Calculating the Risk of Rising Seas

At last, we have arrived at the week of the Inauguration. After months of nail-biting uncertainty, we hope soon we can return to some semblance of democracy fairly and safely. Now we ask: which items on the current List of American Anxieties worry you the most in 2021 — which make you wonder if we’re going to make it through the year without too much more agony? The pandemic, or political polarization? How about racial injustice, or terrorism? If you were a risk analyst, you’d have a field day trying to calculate which of these still might go terribly wrong.

Here’s one: do you worry about the fact that foreign agents hacked into our most secret computers to plant seeds for a future invasion of our infrastructure? I didn’t think so, not too many people did. How about this: would you worry if you learned that our government was completely unprepared for that possibility? OK, now that really has my risk-o-meter spinning.

“If anything, this hack is a prime example of what happens when your risk calculus is skewed towards preparing for wars of the past instead of fights of the future,” said a Defense Department spokesperson.

Well, there you have it — that statement took me right to my next highest anxiety: climate change. I recently learned something astonishing, that the new FEMA flood insurance maps currently causing a big stir down here in Florida are already out of date.

That’s right: the data that FEMA flood maps illustrate only represent past flooding events, not future flood potential. Sea level rise, nope, not in the equation. Stronger storms, King Tides, more extreme rain in the future? Sadly, they are underrepresented in the formula too, according to flood risk experts. FEMA, the guardian of our shores when water rises, is calculating risk based on data that is at least five years old — while with each passing year, hurricanes are becoming more destructive, King Tides are higher and last longer, and in many places, extreme rainfall is more frequent.

Here in Palm Beach County, tens of thousands of homes at high risk of flooding are not even noted on the FEMA maps or protected from future flood events by a Special Flood Hazard Area designation. The majority of those homeowners don’t even have flood insurance.

The scientists at Flood Factor published this head-scratcher last summer. Their geospatial mapping team counted 107,000 Palm Beach County homes at risk of flooding, compared to FEMA’s own count: 29,857 at-risk homes, county-wide.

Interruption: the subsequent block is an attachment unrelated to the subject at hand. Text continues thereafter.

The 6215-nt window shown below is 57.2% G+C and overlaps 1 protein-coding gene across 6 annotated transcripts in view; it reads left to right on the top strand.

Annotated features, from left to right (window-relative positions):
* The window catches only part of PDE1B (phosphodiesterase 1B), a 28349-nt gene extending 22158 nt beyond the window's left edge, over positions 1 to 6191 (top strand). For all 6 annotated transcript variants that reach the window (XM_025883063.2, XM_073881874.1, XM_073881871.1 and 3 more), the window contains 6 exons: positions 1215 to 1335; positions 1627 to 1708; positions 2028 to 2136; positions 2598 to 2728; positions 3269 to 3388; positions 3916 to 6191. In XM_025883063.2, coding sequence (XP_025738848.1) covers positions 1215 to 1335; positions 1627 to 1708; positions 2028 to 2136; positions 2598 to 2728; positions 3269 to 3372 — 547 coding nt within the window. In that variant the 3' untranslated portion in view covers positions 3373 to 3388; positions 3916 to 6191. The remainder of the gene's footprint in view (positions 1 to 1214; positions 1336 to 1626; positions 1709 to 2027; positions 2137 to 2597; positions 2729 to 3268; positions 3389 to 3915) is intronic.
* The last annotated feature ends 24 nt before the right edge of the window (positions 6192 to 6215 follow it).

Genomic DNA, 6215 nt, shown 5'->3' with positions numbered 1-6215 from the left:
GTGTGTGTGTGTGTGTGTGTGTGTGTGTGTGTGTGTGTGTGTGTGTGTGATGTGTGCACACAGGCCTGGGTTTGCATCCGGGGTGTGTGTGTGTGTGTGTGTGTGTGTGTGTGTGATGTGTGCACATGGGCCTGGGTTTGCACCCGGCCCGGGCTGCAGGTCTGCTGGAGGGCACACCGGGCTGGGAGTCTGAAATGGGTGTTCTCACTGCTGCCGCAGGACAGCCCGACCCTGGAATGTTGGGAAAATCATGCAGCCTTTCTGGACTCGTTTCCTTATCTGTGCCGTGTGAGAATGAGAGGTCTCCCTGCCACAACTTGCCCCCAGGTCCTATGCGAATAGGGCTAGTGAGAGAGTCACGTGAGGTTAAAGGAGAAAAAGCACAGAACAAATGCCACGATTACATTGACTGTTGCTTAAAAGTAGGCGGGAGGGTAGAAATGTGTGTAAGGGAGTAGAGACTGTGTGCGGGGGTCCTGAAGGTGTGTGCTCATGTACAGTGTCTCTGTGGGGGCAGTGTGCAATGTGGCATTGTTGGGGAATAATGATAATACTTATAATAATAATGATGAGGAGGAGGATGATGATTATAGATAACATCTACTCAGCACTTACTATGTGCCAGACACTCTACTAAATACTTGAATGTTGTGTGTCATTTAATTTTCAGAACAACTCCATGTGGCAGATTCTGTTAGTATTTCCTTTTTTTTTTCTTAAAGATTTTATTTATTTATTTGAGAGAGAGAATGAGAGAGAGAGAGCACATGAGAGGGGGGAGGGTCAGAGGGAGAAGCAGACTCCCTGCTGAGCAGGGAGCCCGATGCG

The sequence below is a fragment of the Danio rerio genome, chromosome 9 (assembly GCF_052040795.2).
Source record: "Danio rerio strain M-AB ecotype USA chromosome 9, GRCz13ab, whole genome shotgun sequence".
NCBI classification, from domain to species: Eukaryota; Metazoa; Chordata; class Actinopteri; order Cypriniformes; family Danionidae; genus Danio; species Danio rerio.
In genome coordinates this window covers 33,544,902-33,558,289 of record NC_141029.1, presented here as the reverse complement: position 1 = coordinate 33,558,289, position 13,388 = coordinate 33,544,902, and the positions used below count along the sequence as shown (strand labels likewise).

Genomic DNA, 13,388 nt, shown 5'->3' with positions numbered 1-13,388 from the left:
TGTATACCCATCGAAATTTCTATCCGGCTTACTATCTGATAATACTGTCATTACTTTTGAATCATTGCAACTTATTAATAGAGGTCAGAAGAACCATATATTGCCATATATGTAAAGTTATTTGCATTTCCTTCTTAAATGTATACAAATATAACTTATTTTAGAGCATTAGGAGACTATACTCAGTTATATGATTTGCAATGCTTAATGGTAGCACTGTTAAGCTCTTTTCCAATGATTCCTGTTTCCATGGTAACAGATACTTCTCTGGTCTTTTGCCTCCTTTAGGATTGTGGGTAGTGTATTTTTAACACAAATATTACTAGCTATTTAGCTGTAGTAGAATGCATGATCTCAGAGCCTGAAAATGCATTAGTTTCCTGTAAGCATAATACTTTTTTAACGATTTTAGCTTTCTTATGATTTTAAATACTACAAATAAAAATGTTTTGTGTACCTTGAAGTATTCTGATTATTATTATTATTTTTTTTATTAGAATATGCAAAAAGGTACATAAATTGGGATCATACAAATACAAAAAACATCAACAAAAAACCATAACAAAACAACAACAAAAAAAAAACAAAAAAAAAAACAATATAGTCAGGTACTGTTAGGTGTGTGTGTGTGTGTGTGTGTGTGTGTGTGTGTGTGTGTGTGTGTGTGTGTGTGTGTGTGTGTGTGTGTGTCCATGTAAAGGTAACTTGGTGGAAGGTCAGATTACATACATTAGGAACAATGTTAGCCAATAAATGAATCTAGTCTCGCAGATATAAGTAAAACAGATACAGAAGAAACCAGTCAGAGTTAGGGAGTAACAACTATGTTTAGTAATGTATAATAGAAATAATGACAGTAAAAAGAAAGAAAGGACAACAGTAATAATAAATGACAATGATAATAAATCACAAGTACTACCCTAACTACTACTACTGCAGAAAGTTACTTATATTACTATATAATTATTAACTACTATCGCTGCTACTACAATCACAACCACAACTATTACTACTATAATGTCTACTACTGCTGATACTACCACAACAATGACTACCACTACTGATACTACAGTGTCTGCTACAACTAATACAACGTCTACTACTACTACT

If this is going to be another instance of our lack of preparation for a high-risk threat, let’s get ahead of that right now. It’s already giving me nightmares, and hurricane season is still four months away.

Last night, I dreamt of a quaint row of historic homes in Jupiter, Florida, homes we know need to be elevated before the next named storm hits. We scouted this street last month, the houses are charming, and the residents relatively unconcerned. In my nightmare though, their walls were soggy with high water, even on a sunny day, with clothes, toys and old photos floating out the windows and doors.

In a jumble of images from the same dream, I saw the PowerPoint presentation I have to give to a neighboring City Council. I had been warned that six out of seven Councilmembers were climate deniers — but I was invited to present to them, and talk them through their soaring flood risk. Yet in my dream, the Councilmembers are smirking while checking their texts and email on their phones. Lost in the funhouse of climate policy making, with the reverb setting on their guffaws at eleven.

I saw in that dream my friend who lives in Miami, standing ankle deep in a puddle in front of her house, telling me that to her, a home elevation is like a tooth extraction — her jaw may be throbbing, but she’ll only pull out the infected tooth when she absolutely has to. I tell her that margin of time between “has to” and lower jaw amputation is similar to the sliver of time between “that’s just a puddle” and “NO ONE WILL BUY MY HOUSE!”

I know the water will be up to her windowsill when the next King Tide hits. But how to explain that when the FEMA flood map for her street, fresh off the presses, says everything is A-OK.